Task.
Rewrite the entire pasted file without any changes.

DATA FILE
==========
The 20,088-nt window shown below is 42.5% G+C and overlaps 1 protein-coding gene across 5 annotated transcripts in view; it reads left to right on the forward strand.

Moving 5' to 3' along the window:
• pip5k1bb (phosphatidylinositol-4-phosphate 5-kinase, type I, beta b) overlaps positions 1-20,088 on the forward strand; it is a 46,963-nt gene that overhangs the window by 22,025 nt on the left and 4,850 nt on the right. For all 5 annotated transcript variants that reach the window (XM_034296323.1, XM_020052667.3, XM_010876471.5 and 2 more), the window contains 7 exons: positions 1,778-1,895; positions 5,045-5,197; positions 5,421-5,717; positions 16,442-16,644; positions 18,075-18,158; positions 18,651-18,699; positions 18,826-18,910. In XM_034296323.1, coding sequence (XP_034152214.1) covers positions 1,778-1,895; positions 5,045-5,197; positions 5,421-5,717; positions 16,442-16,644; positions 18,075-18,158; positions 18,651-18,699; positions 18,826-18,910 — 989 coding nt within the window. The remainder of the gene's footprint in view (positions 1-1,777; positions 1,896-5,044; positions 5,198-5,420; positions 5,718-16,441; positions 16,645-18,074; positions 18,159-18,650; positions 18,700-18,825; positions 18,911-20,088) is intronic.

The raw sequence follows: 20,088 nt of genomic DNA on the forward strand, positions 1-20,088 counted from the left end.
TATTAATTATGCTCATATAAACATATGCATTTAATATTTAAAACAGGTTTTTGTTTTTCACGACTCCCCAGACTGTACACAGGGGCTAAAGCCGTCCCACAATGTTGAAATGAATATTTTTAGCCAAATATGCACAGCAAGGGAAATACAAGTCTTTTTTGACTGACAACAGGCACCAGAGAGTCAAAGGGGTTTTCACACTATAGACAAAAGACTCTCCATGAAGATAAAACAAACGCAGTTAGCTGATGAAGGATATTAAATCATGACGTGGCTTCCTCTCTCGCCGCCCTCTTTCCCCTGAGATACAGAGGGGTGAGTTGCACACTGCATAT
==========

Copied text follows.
The 20,088-nt window shown below is 42.5% G+C and overlaps 1 protein-coding gene across 5 annotated transcripts in view; it reads left to right on the forward strand.

Moving 5' to 3' along the window:
• pip5k1bb (phosphatidylinositol-4-phosphate 5-kinase, type I, beta b) overlaps positions 1-20,088 on the forward strand; it is a 46,963-nt gene that overhangs the window by 22,025 nt on the left and 4,850 nt on the right. For all 5 annotated transcript variants that reach the window (XM_034296323.1, XM_020052667.3, XM_010876471.5 and 2 more), the window contains 7 exons: positions 1,778-1,895; positions 5,045-5,197; positions 5,421-5,717; positions 16,442-16,644; positions 18,075-18,158; positions 18,651-18,699; positions 18,826-18,910. In XM_034296323.1, coding sequence (XP_034152214.1) covers positions 1,778-1,895; positions 5,045-5,197; positions 5,421-5,717; positions 16,442-16,644; positions 18,075-18,158; positions 18,651-18,699; positions 18,826-18,910 — 989 coding nt within the window. The remainder of the gene's footprint in view (positions 1-1,777; positions 1,896-5,044; positions 5,198-5,420; positions 5,718-16,441; positions 16,645-18,074; positions 18,159-18,650; positions 18,700-18,825; positions 18,911-20,088) is intronic.

The raw sequence follows: 20,088 nt of genomic DNA on the forward strand, positions 1-20,088 counted from the left end.
TATTAATTATGCTCATATAAACATATGCATTTAATATTTAAAACAGGTTTTTGTTTTTCACGACTCCCCAGACTGTACACAGGGGCTAAAGCCGTCCCACAATGTTGAAATGAATATTTTTAGCCAAATATGCACAGCAAGGGAAATACAAGTCTTTTTTGACTGACAACAGGCACCAGAGAGTCAAAGGGGTTTTCACACTATAGACAAAAGACTCTCCATGAAGATAAAACAAACGCAGTTAGCTGATGAAGGATATTAAATCATGACGTGGCTTCCTCTCTCGCCGCCCTCTTTCCCCTGAGATACAGAGGGGTGAGTTGCACACTGCATAT